FIG. 6b schematically represents an apparatus for providing the prepared disc 6 with information and simultaneously reading the clock modulation structures. This apparatus comprises the rotating disc 1, and a laser 15 whose beam 16, via a semitransparent mirror 17 and a focusing optic 18, is projected onto the disc 1. A reflected beam 30 is detected by means of a cell 27, for example a photodiode, and converted into an electric signal. Band-pass filter 28 extracts the component of the frequency fo (or 2 fo) from the detected signal. That component is mainly produced by the clock modulation structure preformed in the track 4. As the case may be, this signal may also be applied to a phase-locked loop 29, which improves the filtration, which increases the constancy of the clock signal and, as the case may be, compensates for brief signal dropouts. The clock signal is then available on output 31. Data can be recorded by pulse modulation of the laser beam 16, directly by including a modulator in the beam or, as is shown in FIG. 6b, by modulating the laser 15 itself with a write modulator circuit 25, to which the information is applied via an input 26 and which is synchronized with the clock signal on output 31.
Via the light-sensitive element 27 and a read circuit 30, the information contained in the synchronization portions is recovered from the reflected beam 60, which information appears on an output 32. This read circuit 30 may also be synchronized with the clock signal on output 31. Said information may be used to synchronize the circuit 25 and to locate the correct position on the disc. This information is also used in a servo control, not shown in FIG. 6b, for radially positioning the optic 18 and the mirror 17, for inscribing the desired portion of the track 4 and for controlling the drive of the disc 1, which is symbolically represented by the dashed lines 62 in FIG. 6b.
Furthermore, the apparatus may be provided with a tracking circuit 33 which derives a tracking signal form the signal supplied by the detector 27 in order to keep the beam 16 on the track 4 by controlling the angle of the mirror 17 relative to the beam 16. This is described in more detail with reference to FIGS. 8 and 9.
FIG. 6c shows an apparatus for reading an inscribed disc 1, which apparatus in practice is generally combined with that of FIG. 6b. The apparatus again comprises a laser 15, whose beam 16 is projected onto the disc 1 via a mirror 17 and the optic 18. The reflected beam 60 is detected with a photodiode 27 and the resulting electric signal is passed through a band-pass filter 28 having a pass frequency fo and a phase-locked loop 29 tuned to the frequency fo, so that the clock signal of the frequency fo (or 2 fo) is available on output 31. The information recorded on the disc is decoded from the electric signal supplied by the photodiode 27 by means of the read circuit 30, so that on an output 32 thereof the data and the information contained in the synchronization areas 8 is available. This read circuit is synchronized by means of the clock signal on output 31. In addition a tracking signal may be derived from the beam detected by a photodiode 27 by means of a tracking circuit 33, in order to control the mirror 17 in such a way that the beam 16 exactly follows the track 4. The disc drive motor 21 may be included in a servo control, for example comprising a tachogenerator 22, a reference source 24, and a servo amplifier 23, in order to control the speed, which control may be locked to the read circuit 30. Furthermore, the apparatus also comprises a control mechanism 35 for moving the optic 18 together with the mirror 17 and the detector 27--the complete mechanism being designated 36 in FIG. 6c--in a radial direction. This makes it possible to read a specific part of the disc with the radial movement being, controlled by information applied to an input 37 of the control mechanism 35 and by the information produced by the synchronization areas and available on output 32 of the read circuit 30.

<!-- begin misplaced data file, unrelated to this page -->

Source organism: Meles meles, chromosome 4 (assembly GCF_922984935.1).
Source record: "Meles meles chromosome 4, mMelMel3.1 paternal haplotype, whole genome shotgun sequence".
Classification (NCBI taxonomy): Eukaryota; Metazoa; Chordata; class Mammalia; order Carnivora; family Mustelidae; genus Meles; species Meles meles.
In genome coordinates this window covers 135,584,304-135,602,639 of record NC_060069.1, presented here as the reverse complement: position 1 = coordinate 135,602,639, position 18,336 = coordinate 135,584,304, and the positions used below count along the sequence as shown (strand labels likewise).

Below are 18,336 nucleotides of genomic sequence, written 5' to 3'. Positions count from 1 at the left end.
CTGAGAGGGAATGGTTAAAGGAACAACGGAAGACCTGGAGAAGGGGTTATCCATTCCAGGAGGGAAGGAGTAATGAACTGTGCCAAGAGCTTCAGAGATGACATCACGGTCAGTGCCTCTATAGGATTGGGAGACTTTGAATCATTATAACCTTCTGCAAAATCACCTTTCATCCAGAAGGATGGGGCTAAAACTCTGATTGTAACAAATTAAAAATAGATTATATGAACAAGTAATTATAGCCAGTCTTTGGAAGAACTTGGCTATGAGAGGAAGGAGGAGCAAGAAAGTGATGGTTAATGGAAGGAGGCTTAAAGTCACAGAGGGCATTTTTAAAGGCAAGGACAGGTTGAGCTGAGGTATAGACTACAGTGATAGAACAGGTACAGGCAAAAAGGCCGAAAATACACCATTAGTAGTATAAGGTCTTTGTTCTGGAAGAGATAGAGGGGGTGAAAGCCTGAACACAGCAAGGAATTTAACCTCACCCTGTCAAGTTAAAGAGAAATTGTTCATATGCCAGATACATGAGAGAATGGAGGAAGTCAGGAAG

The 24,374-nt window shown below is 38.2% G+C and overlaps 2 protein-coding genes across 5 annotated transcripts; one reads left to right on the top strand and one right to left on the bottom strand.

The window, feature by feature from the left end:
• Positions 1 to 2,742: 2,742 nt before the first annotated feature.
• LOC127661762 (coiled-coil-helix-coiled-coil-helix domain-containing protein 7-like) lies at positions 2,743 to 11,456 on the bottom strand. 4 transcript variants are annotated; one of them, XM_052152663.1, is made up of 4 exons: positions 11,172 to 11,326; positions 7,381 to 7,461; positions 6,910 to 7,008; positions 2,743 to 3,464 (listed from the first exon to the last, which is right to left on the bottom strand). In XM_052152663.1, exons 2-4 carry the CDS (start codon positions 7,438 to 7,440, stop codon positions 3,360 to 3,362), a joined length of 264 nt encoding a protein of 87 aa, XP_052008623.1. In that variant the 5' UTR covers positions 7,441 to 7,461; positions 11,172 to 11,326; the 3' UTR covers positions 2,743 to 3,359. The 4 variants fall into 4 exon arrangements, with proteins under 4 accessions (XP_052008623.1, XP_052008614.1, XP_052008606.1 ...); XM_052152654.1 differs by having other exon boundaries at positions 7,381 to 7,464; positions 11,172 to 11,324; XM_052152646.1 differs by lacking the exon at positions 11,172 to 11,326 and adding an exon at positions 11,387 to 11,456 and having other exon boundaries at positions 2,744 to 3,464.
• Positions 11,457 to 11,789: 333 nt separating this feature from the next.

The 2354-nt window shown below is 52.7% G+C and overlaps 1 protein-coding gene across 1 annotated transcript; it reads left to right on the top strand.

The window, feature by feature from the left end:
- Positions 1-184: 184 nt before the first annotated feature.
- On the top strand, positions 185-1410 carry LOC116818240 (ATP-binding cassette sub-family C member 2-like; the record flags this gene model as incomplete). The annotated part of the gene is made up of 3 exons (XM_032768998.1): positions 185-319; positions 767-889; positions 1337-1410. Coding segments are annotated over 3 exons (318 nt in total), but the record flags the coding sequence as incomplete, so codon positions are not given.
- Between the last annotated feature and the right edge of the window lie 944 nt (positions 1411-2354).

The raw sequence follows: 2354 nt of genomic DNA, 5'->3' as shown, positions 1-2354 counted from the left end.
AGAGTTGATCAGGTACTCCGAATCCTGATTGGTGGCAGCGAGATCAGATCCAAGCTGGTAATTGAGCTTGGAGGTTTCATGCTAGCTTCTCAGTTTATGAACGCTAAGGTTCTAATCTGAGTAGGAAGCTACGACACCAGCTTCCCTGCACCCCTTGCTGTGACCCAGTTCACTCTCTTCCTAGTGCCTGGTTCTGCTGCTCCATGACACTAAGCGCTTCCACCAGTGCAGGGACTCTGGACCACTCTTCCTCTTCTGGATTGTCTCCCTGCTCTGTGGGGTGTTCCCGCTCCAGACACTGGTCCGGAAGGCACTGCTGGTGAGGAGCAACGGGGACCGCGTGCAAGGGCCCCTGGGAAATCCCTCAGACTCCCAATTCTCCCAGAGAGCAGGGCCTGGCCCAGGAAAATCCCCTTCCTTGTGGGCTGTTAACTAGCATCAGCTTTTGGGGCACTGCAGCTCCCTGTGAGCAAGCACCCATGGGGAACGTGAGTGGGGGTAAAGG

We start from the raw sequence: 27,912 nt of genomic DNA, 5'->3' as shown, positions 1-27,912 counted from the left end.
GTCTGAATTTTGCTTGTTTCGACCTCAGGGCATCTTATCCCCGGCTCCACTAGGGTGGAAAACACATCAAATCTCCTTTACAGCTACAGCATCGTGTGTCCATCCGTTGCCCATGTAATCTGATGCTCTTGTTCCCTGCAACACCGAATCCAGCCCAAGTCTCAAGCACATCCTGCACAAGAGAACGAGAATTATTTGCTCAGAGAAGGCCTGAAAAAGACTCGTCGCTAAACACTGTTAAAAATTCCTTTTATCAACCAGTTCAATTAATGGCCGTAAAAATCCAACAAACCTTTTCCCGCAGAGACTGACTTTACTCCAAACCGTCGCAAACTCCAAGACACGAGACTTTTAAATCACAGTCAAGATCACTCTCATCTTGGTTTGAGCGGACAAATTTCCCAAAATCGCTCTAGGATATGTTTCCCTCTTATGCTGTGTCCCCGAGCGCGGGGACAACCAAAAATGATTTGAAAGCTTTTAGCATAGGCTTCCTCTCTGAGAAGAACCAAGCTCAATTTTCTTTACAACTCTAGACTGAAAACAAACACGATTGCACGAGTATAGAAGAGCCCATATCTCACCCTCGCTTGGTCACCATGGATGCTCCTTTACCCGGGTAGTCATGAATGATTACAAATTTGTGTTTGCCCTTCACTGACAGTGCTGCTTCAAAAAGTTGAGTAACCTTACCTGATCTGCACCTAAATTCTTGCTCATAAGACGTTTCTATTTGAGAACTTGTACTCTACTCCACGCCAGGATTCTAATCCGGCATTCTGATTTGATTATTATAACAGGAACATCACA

The clock information structure which is or has been recorded in track 4 may take various forms. FIG. 7 shows a number of examples thereof. FIG. 7a schematically represents a track 4, in which the clock information is formed by a height variation--symbolically represented by the interrupted hatching--for example by modulating the intensity of the laser beam that writes the track 4. FIG. 7b shows the track 4 in which the clock information is formed as a width variation of the track, for example by modulation of the laser-beam focusing, for which for example the objective 18 (FIG. 6a) may be controlled by means of the device 59. A combination of width and depth variations is also possible, which in practice will frequently be the case when the intensity or focusing of the laser beam is modulated. FIG. 7c shows the track 4 in which the clock information takes the form of a radial variation of the position of the track 4. This can, for example, be accomplished by modulating the angle of the mirror 17 (FIG. 6d) relative to the beam 16 by means of the device 58. All the clock variations shown then have a period length Lo which is equal to Lo=V/f, where V is the tangential speed of the disc 1 at said location and f the frequency of the desired clock signal. The frequency f corresponds to a zero point in the random frequency spectrum of the data to be recorded, for example the frequency fo (FIGS. 4c and 5c) in the case of "quadphase" modulation, and the radial variations have a period length L1 which is of the same order of magnitude as the period length L0.